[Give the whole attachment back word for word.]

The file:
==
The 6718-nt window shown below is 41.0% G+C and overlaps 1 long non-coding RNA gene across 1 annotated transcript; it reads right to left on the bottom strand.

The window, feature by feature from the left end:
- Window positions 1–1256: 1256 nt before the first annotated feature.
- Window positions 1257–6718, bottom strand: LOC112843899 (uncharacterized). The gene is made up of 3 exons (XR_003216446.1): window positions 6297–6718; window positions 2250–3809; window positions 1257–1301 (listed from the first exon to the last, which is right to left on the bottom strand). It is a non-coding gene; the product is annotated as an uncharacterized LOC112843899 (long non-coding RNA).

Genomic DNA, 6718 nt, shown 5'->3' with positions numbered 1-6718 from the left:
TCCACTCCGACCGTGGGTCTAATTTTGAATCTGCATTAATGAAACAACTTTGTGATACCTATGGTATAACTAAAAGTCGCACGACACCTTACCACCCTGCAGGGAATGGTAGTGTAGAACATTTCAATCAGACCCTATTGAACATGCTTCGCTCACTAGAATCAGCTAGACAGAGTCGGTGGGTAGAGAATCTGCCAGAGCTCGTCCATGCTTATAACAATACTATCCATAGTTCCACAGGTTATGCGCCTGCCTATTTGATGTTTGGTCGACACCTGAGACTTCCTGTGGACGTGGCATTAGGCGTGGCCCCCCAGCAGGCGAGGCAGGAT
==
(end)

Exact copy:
The 6718-nt window shown below is 41.0% G+C and overlaps 1 long non-coding RNA gene across 1 annotated transcript; it reads right to left on the bottom strand.

The window, feature by feature from the left end:
- Window positions 1–1256: 1256 nt before the first annotated feature.
- Window positions 1257–6718, bottom strand: LOC112843899 (uncharacterized). The gene is made up of 3 exons (XR_003216446.1): window positions 6297–6718; window positions 2250–3809; window positions 1257–1301 (listed from the first exon to the last, which is right to left on the bottom strand). It is a non-coding gene; the product is annotated as an uncharacterized LOC112843899 (long non-coding RNA).

Genomic DNA, 6718 nt, shown 5'->3' with positions numbered 1-6718 from the left:
TCCACTCCGACCGTGGGTCTAATTTTGAATCTGCATTAATGAAACAACTTTGTGATACCTATGGTATAACTAAAAGTCGCACGACACCTTACCACCCTGCAGGGAATGGTAGTGTAGAACATTTCAATCAGACCCTATTGAACATGCTTCGCTCACTAGAATCAGCTAGACAGAGTCGGTGGGTAGAGAATCTGCCAGAGCTCGTCCATGCTTATAACAATACTATCCATAGTTCCACAGGTTATGCGCCTGCCTATTTGATGTTTGGTCGACACCTGAGACTTCCTGTGGACGTGGCATTAGGCGTGGCCCCCCAGCAGGCGAGGCAGGAT